Vet Surgery

My sister’s dog recently spent almost two weeks hospitalized at the University of California’s vet school after suffering a severe case of an uncommon disease known as salmon poisoning. (Thank God she keeps a pet health insurance policy for him!)

Maddie’s a tough guy and he finally made it through, but it was touch and go for much longer than anyone expected. In fact, when he was first installed there, my sister was advised by the vet professionals there to judge wisely before visiting.

Given his delicate state and terrible appearance, they suggested her presence might prove more of a hindrance and a heartache than a source of comfort to him and relief for her own personal suffering.

It can be a tough call, to be sure, but to visit a hospitalized pet or not is a highly personal decision that doesn’t have to include taxing mental gymnastics or an emotional game of chess. Above all else, it involves knowing your pet well, being realistic about your expectations, and working carefully within the framework of individual hospital policy.

Think Before You Visit

To that end, here are some considerations I heartily recommend to anyone faced with an unenviable experience like my sister’s:

1. Pet personality. This is the single biggest factor when it comes to the visit/no visit decision. That’s largely because some pets suffer from severe forms of separation anxiety that can make visitation seem like a behavioral roller coaster from the vet professional’s POV. Which is probably very stressful for the patient. And we all know stress isn’t good for recovery. The truth, however, is that most pets do not fall into this category.

A less common form of separation anxiety can also apply. This can be the case for pets who have a way of losing hope when they’re separated from their owners. In my experience, cats are more likely to suffer from this form of stress. For these pets, a periodic visit can be a good thing.

2. Degree of alertness. How alert is your hospitalized pet? This is important because if your pet is recumbent and not very responsive, you don’t have the luxury of concerning yourself with separation anxiety. You do, however, have to prepare yourself emotionally for the sight of an unconscious loved one.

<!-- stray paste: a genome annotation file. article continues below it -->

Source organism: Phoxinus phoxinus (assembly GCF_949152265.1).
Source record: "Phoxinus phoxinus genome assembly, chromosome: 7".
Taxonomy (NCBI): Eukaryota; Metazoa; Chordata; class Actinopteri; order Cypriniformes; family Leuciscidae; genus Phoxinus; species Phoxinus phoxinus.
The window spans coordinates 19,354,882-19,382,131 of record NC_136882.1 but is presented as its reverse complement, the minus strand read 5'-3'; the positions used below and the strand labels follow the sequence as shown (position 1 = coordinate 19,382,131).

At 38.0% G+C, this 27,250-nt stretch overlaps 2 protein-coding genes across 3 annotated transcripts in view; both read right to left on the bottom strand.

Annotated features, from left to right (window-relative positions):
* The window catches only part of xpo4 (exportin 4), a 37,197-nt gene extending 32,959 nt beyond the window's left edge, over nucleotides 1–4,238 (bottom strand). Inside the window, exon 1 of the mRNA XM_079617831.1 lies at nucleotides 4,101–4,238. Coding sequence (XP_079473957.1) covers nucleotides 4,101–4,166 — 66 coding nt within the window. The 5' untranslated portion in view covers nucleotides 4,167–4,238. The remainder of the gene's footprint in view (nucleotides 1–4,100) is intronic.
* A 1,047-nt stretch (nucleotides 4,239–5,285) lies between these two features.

3. Your personality. Be honest: Are you likely to fall to pieces when you’re in your sick pet’s company? Personally speaking, I don’t exactly crumble, yet I’m aware that I can make very poor decisions when I’m emotionally taxed. That’s why I try to keep my distance when my own pets are in the hospital (usually at the specialist’s place). Brief visits only.

4. Hospital policy. The vagaries of hospital policy means that not every owner gets a chance to see their hospitalized pet in the manner they’d prefer. Respect your hospital’s policy, but don’t be a doormat either. If you feel strongly that you need to visit, don’t settle for a blanket statement. Make sure there’s a good reason for every closed door.

Make It a Positive Visit

Should you decide it’s a good decision to go, here are a few simple tips to make your visit a great one for everyone involved:

  • Ask about your pet’s general state and appearance before you visit so you know what to expect. You don’t want to be caught off-guard by the sight of a zillion snaking tubes and beeping gadgets attached.
  • Bring a friend or family member. Vet hospitals usually don’t have social workers to help you handle the grief and stress you may experience during your visit. Plus, having another set of eyes and ears to take in any offered information can help you keep things in perspective when it comes to making decisions.
  • For good measure, take some ideas from the human world. After all, visiting a pet in a vet hospital is often very much like visiting a sick relative after surgery or in the ICU.